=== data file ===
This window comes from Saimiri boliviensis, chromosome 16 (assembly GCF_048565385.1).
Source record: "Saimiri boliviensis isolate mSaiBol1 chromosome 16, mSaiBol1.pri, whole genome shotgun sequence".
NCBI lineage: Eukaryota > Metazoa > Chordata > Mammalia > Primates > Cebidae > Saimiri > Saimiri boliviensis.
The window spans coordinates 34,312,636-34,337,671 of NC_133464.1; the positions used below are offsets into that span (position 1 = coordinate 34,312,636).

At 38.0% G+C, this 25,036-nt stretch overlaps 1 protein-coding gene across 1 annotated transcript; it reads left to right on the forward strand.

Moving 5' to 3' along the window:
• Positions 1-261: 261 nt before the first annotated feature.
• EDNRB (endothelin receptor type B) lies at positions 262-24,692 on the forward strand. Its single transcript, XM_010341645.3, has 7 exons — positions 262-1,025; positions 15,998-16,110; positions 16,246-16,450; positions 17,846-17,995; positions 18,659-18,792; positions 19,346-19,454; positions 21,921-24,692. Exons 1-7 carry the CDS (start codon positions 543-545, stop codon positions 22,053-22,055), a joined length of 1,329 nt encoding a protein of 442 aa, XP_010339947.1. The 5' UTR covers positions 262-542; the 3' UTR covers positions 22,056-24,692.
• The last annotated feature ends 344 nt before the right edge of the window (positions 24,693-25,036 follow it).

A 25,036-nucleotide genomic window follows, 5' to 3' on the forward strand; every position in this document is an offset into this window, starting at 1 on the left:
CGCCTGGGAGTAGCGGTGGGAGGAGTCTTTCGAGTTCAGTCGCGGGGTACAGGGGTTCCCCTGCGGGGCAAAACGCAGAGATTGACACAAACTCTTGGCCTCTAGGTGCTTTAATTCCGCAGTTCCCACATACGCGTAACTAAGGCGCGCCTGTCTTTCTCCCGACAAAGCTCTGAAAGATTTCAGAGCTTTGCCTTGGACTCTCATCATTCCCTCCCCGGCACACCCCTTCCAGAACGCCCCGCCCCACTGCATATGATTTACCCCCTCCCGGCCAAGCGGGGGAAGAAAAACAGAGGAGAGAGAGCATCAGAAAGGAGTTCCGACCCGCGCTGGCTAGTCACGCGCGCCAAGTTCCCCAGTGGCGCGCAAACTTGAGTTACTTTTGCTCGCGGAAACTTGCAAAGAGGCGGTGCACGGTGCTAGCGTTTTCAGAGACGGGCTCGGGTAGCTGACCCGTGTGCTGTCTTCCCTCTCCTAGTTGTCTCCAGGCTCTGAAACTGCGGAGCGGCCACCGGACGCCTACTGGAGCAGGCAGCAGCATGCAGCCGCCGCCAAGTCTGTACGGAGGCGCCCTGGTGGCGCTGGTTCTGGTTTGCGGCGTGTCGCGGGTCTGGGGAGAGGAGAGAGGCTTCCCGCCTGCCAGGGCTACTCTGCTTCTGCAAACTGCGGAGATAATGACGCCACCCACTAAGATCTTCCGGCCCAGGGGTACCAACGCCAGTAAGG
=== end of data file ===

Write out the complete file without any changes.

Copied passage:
This window comes from Saimiri boliviensis, chromosome 16 (assembly GCF_048565385.1).
Source record: "Saimiri boliviensis isolate mSaiBol1 chromosome 16, mSaiBol1.pri, whole genome shotgun sequence".
NCBI lineage: Eukaryota > Metazoa > Chordata > Mammalia > Primates > Cebidae > Saimiri > Saimiri boliviensis.
The window spans coordinates 34,312,636-34,337,671 of NC_133464.1; the positions used below are offsets into that span (position 1 = coordinate 34,312,636).

At 38.0% G+C, this 25,036-nt stretch overlaps 1 protein-coding gene across 1 annotated transcript; it reads left to right on the forward strand.

Moving 5' to 3' along the window:
• Positions 1-261: 261 nt before the first annotated feature.
• EDNRB (endothelin receptor type B) lies at positions 262-24,692 on the forward strand. Its single transcript, XM_010341645.3, has 7 exons — positions 262-1,025; positions 15,998-16,110; positions 16,246-16,450; positions 17,846-17,995; positions 18,659-18,792; positions 19,346-19,454; positions 21,921-24,692. Exons 1-7 carry the CDS (start codon positions 543-545, stop codon positions 22,053-22,055), a joined length of 1,329 nt encoding a protein of 442 aa, XP_010339947.1. The 5' UTR covers positions 262-542; the 3' UTR covers positions 22,056-24,692.
• The last annotated feature ends 344 nt before the right edge of the window (positions 24,693-25,036 follow it).

A 25,036-nucleotide genomic window follows, 5' to 3' on the forward strand; every position in this document is an offset into this window, starting at 1 on the left:
CGCCTGGGAGTAGCGGTGGGAGGAGTCTTTCGAGTTCAGTCGCGGGGTACAGGGGTTCCCCTGCGGGGCAAAACGCAGAGATTGACACAAACTCTTGGCCTCTAGGTGCTTTAATTCCGCAGTTCCCACATACGCGTAACTAAGGCGCGCCTGTCTTTCTCCCGACAAAGCTCTGAAAGATTTCAGAGCTTTGCCTTGGACTCTCATCATTCCCTCCCCGGCACACCCCTTCCAGAACGCCCCGCCCCACTGCATATGATTTACCCCCTCCCGGCCAAGCGGGGGAAGAAAAACAGAGGAGAGAGAGCATCAGAAAGGAGTTCCGACCCGCGCTGGCTAGTCACGCGCGCCAAGTTCCCCAGTGGCGCGCAAACTTGAGTTACTTTTGCTCGCGGAAACTTGCAAAGAGGCGGTGCACGGTGCTAGCGTTTTCAGAGACGGGCTCGGGTAGCTGACCCGTGTGCTGTCTTCCCTCTCCTAGTTGTCTCCAGGCTCTGAAACTGCGGAGCGGCCACCGGACGCCTACTGGAGCAGGCAGCAGCATGCAGCCGCCGCCAAGTCTGTACGGAGGCGCCCTGGTGGCGCTGGTTCTGGTTTGCGGCGTGTCGCGGGTCTGGGGAGAGGAGAGAGGCTTCCCGCCTGCCAGGGCTACTCTGCTTCTGCAAACTGCGGAGATAATGACGCCACCCACTAAGATCTTCCGGCCCAGGGGTACCAACGCCAGTAAGG